This fortnight, we are focusing on the Challenge strand of the What Makes Great Teaching at Reigate School model. This week’s blog, from Durrington Research School in Worthing, focuses on one of the key proponents of how challenge for all can be achieved in our classrooms – Robert Bjork. He and his wife, Elizabeth Bjork, coined the phrase ‘desirable difficulties’, in other words, hitting the spot between as task being too easy so as to not cause any effort or hard thinking on the part of the student, or too hard so that too much working memory is taken up trying to make sense of the task for any meaningful learning to take place.
As an introduction to the concept of challenge, here is an extract from Shaun Allison and Andy Tharby’s excellent book, Making Every Lesson Count:
‘Put simply, challenge in education is the provision of difficult work that causes students to think deeply and engage in healthy struggle. It is unfortunate that all too often challenge is presented in the context of ‘challenging the most able.’ Fascinating, if controversial, research from Rosenthal and Jacobson in the 1960s into what they dubbed ‘the Pygmalion effect’, suggests that our expectations of students can have a profound effect not only on how we interact with them but also on the student’s future achievement. They found – and it makes uncomfortable reading – that teachers in their study would interact differently with those students of whom they had higher expectations. It is bizarre, morally questionable even, that we have come to believe that only those we describe as the ‘most able’ need or deserve to be challenged. Some overarching principles are needed to help us to use challenge in the classroom:
1. It is not just about the ‘most able’.
2. We should have high expectations of all students, all the time.
3. It is good for students to struggle just outside of their comfort zone, as that is when they are likely to learn most.’
The link below takes you to Durrington’s blog post.
Research Pod (1): Challenge.
If we turn to the world of cognitive science (the study of how our brains learn), we can see that what Robert and Elizabeth Bjork have to say in their paper ‘Making things hard on yourself but in a good way: creating desirable difficulties to enhance learning’ is supported by the idea that learning should be effortful. In other words, all students should be challenged so that they are thinking hard and so that learning is more likely to stick. The struggle zone that students need to be placed in are the desirable difficulties that are required for the correct level of challenge. However, in most classrooms, students will come to us with a varying range of levels of prior attainment, so what places one student in the struggle zone may not do so for another. Therefore careful use of scaffolding also needs to be employed.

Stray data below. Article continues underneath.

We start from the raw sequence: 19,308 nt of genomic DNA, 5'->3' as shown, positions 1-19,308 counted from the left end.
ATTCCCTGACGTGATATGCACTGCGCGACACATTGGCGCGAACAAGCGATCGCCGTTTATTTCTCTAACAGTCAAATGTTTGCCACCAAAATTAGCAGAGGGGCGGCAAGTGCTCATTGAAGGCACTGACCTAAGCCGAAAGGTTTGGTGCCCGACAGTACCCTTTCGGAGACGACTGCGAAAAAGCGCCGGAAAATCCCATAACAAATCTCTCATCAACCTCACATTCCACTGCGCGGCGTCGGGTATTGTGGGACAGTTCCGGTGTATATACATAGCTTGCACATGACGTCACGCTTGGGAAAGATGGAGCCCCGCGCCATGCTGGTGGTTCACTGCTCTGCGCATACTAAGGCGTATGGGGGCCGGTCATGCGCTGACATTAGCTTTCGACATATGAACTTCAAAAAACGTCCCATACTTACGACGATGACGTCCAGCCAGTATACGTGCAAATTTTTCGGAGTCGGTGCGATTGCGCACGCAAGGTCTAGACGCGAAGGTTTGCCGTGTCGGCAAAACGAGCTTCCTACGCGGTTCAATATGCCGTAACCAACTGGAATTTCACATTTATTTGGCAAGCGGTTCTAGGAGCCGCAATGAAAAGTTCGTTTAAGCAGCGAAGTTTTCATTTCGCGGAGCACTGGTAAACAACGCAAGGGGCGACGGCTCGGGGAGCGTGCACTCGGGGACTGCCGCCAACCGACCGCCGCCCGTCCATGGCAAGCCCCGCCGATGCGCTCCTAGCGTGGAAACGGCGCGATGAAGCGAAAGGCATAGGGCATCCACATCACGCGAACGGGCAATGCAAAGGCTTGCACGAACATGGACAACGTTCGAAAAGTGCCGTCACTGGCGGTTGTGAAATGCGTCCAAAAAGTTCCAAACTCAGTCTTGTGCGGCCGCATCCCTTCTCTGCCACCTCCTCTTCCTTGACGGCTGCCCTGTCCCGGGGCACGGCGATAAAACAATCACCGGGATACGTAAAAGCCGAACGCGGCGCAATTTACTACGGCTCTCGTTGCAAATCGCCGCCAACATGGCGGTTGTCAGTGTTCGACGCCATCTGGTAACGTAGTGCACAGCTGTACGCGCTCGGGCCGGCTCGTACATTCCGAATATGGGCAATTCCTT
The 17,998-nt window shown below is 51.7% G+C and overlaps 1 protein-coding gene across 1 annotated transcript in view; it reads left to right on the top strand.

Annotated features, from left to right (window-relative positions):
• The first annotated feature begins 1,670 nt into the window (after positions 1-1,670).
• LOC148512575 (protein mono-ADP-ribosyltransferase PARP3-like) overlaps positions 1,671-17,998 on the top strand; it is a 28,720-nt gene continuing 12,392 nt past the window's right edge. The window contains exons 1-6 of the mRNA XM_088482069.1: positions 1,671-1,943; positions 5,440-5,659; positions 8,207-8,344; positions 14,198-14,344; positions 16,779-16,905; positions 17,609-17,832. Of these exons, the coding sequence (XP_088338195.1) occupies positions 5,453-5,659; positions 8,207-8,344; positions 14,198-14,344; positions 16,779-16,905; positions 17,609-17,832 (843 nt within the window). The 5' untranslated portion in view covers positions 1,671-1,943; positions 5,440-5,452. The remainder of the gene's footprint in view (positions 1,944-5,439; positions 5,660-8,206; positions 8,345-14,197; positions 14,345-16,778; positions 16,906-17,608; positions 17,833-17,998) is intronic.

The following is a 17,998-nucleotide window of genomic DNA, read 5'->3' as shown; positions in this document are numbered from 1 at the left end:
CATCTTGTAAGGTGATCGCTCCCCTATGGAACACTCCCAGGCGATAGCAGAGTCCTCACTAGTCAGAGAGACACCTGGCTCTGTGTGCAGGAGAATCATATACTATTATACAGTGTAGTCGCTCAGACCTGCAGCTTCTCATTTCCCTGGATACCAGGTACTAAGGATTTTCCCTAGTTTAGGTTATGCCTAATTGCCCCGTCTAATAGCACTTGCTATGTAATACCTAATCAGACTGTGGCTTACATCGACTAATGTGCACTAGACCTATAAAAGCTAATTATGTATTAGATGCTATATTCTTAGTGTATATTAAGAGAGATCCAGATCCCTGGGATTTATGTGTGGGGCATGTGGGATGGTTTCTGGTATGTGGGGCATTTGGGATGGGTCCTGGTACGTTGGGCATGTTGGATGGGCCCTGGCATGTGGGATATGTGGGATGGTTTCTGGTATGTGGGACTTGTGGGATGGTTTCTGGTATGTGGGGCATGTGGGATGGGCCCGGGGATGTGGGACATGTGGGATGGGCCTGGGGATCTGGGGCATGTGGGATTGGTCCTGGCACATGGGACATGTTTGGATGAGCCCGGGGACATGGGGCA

Shaun and Andy in Making Every Lesson Count say that teachers need to ‘be responsive and support all students during the lesson to aspire to the bar… and beyond.’ Three examples of how different students may be supported are also given in their book:
”Less able’ Katy has not written a thing. You verbalise the first half of the sentence and she finishes it. Then she writes it down and off she goes. You come to Matt, incredibly able but prone to prolixity. He must cut out ten unnecessary words before continuing. Grace’s hand shoots up. You smile and motion it down. She smiles wryly back, sensing that, once again, you are encouraging her to be more resilient.’
As part of their concluding comments, Robert and Elizabeth Bjork comment on how students, not only teachers need to be aware of desirable difficulties and effortful study. This is important – if students do not understand why tasks have deliberately been made challenging, and why it will product more effective learning, we will not get their buy-in and they may switch off. Explaining this concept whilst they undertake a task will add to their extraneous load and reduce their working memory capacity, so taking time to familiarise students about WHY we wish to challenge them is vital. Here are Bjork and Bjork’s views on this in their concluding comments: